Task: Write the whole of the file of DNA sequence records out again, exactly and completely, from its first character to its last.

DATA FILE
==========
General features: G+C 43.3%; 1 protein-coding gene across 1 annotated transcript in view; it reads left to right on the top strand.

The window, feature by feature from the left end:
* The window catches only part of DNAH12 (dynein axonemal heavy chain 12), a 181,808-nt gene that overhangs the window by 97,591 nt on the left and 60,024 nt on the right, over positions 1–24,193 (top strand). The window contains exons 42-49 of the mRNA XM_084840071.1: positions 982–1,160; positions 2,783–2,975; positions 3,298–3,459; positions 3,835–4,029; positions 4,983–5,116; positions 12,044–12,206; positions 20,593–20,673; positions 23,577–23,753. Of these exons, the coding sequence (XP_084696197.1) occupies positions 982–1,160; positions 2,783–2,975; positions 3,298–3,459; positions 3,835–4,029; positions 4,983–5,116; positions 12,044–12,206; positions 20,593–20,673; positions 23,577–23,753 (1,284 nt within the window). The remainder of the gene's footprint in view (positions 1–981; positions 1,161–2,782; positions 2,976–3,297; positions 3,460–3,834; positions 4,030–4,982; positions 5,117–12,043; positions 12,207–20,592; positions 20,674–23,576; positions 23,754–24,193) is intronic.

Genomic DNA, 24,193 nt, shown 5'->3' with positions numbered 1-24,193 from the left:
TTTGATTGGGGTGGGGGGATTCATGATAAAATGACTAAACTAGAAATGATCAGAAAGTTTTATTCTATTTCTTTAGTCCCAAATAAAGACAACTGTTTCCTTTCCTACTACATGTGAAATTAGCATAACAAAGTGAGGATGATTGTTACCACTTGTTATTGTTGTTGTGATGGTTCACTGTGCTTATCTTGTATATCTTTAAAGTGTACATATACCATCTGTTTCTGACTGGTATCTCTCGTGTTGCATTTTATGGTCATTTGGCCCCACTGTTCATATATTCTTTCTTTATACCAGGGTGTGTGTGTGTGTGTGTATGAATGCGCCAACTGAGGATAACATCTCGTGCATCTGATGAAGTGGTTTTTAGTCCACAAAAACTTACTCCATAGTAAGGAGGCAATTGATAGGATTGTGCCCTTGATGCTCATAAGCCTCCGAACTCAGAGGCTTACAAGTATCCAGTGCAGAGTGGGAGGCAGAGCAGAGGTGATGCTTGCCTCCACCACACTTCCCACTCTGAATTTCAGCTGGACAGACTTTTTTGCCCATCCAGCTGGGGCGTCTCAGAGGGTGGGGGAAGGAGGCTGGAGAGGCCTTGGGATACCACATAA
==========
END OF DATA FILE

General features: G+C 43.3%; 1 protein-coding gene across 1 annotated transcript in view; it reads left to right on the top strand.

The window, feature by feature from the left end:
* The window catches only part of DNAH12 (dynein axonemal heavy chain 12), a 181,808-nt gene that overhangs the window by 97,591 nt on the left and 60,024 nt on the right, over positions 1–24,193 (top strand). The window contains exons 42-49 of the mRNA XM_084840071.1: positions 982–1,160; positions 2,783–2,975; positions 3,298–3,459; positions 3,835–4,029; positions 4,983–5,116; positions 12,044–12,206; positions 20,593–20,673; positions 23,577–23,753. Of these exons, the coding sequence (XP_084696197.1) occupies positions 982–1,160; positions 2,783–2,975; positions 3,298–3,459; positions 3,835–4,029; positions 4,983–5,116; positions 12,044–12,206; positions 20,593–20,673; positions 23,577–23,753 (1,284 nt within the window). The remainder of the gene's footprint in view (positions 1–981; positions 1,161–2,782; positions 2,976–3,297; positions 3,460–3,834; positions 4,030–4,982; positions 5,117–12,043; positions 12,207–20,592; positions 20,674–23,576; positions 23,754–24,193) is intronic.

Genomic DNA, 24,193 nt, shown 5'->3' with positions numbered 1-24,193 from the left:
TTTGATTGGGGTGGGGGGATTCATGATAAAATGACTAAACTAGAAATGATCAGAAAGTTTTATTCTATTTCTTTAGTCCCAAATAAAGACAACTGTTTCCTTTCCTACTACATGTGAAATTAGCATAACAAAGTGAGGATGATTGTTACCACTTGTTATTGTTGTTGTGATGGTTCACTGTGCTTATCTTGTATATCTTTAAAGTGTACATATACCATCTGTTTCTGACTGGTATCTCTCGTGTTGCATTTTATGGTCATTTGGCCCCACTGTTCATATATTCTTTCTTTATACCAGGGTGTGTGTGTGTGTGTGTATGAATGCGCCAACTGAGGATAACATCTCGTGCATCTGATGAAGTGGTTTTTAGTCCACAAAAACTTACTCCATAGTAAGGAGGCAATTGATAGGATTGTGCCCTTGATGCTCATAAGCCTCCGAACTCAGAGGCTTACAAGTATCCAGTGCAGAGTGGGAGGCAGAGCAGAGGTGATGCTTGCCTCCACCACACTTCCCACTCTGAATTTCAGCTGGACAGACTTTTTTGCCCATCCAGCTGGGGCGTCTCAGAGGGTGGGGGAAGGAGGCTGGAGAGGCCTTGGGATACCACATAA